Siwatu Jewelry: The Afro-centric designs you need to get your hands on
by Stephanie Koathes Nov 27, 2018
Find Yello interviewed designer Sentwali about her brand story and design inspirations.
What was the inspiration for the name?
Siwatu is my middle name. When combined with my first name (Sentwali Siwatu) it means “A brave one born in a time of conflict.”
When did you first realise that jewellery-making could be a real career?
As a teen, I loved making beaded jewellery for my friends as gifts but had never considered it as something I could make a career out of. It wasn’t until Ashenafi and I left school and decided to become entrepreneurs that we began making and selling jewellery. Soon after, we saw the full potential that jewellery making had and decided to register our business in 2014.
Were you and your husband always artistically-inclined?
I have always been artistically inclined. I’ve been drawing since I could hold a pencil in my hand. Both of my parents are artists, so it was kind of inevitable. I did CSEC and CAPE visual arts in high school. Growing up, Ashenafi never really saw himself as an artistic person. It wasn’t until he had started exploring making jewellery, that he discovered his hidden talents. He is also quite good at photography and shoots all our product images.
Why is it important for your pieces to represent African culture?
We both come from parents who taught us to value our African roots. It just wasn’t enough to make jewellery. We felt an urgency to make pieces that carry deep meaning.
You and your husband were training to be navigational officers. What made you realise that it wasn’t for you?
We actually both enjoy navigation and placed in the top ten percentile of our class. However, we both realised that we didn’t enjoy being away at sea for long periods of time. We also wanted to become self-sufficient so we decided to leave school and become entrepreneurs.
What was the process like starting the business?
At first, we both worked part-time jobs. But soon we began to see the full potential of Siwatu Jewelry, so we quit our jobs and registered the business. Back then we only offered delivery in Kingston, and Ashenafi would have to take public transportation to deliver the orders . We didn’t have a website, so we would post our pieces on Facebook and take orders through WhatsApp. It was quite challenging at times but we stuck to it. About six months after registering the business, we created our website and used courier services to deliver the packages island wide. With time, effort and a lot of research, we managed to expand to the international market.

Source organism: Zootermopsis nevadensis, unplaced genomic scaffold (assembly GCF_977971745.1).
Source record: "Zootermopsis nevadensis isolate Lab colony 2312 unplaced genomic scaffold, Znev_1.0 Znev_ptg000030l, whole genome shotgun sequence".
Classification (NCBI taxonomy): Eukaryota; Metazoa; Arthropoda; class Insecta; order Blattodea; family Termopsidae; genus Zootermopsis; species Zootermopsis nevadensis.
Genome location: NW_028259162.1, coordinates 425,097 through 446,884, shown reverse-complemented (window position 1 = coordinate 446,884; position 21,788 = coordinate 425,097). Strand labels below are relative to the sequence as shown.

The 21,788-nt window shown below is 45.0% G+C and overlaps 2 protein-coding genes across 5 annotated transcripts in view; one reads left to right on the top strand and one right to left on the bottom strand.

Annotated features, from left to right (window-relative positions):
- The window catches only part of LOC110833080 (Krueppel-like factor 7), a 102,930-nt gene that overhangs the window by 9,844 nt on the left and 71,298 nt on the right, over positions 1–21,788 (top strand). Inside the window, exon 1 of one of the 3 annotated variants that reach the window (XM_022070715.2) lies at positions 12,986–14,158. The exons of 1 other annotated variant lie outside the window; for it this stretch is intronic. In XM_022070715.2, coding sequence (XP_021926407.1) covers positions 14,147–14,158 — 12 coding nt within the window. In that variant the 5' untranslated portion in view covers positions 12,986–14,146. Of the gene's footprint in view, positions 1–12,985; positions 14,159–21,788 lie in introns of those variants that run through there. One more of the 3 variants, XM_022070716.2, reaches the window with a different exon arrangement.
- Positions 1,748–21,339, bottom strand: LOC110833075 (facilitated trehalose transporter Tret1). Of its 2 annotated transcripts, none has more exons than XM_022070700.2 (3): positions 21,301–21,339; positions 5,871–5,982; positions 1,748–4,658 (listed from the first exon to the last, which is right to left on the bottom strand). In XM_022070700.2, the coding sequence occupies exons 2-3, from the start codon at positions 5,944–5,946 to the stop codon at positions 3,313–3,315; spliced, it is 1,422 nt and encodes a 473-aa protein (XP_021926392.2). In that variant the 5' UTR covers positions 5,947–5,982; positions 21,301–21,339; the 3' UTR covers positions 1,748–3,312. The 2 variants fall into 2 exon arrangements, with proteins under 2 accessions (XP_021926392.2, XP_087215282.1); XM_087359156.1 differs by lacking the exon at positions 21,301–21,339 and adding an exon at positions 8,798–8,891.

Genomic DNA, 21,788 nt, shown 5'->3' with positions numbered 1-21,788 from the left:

How difficult was it to get support?
Understandably, our relatives were not pleased when we decided to leave college. However, when they saw how passionate we were about becoming entrepreneurs, they were very supportive. In the same year that we registered our business, we got married. Since we didn’t have much capital to invest in our business, we used our wedding registry as a means to acquire the tools we needed.
What has the reception to the brand been like?
The reception has been excellent. Our customers constantly show appreciation for our pieces through heartfelt emails and social media messages. We have some awesome customers who really love our story and appreciate the meaning behind our pieces. Contrary to popular belief, there is a lot more love than hate in this world.
Who are your customers? Are they locals or tourists?
Our customers come from all walks of life. About 60% of our customers are Jamaicans. The remaining 40% are international. Most of our international customers are from North America and Europe.
How would you describe the aesthetics of Siwatu Jewelry?
I would describe Siwatu Jewelry as minimalist, Afro-centric and unique.
What makes your brand unique?
From the moment we met, we knew we had something special. Our excellent teamwork and passion for love, African culture and creativity is what makes our brand unique.
Why are events like Conu’co Market important to the local artisan community?
Events like Conu’co Market are important because they provide an avenue through which Jamaican artisans can showcase and sell their work. What I appreciate about this market is that they offer an affordable package to vendors while still maintaining an exceptional experience for consumers. Also, since we are an online based business, it’s great to be able to interact with our customers face to face at these events.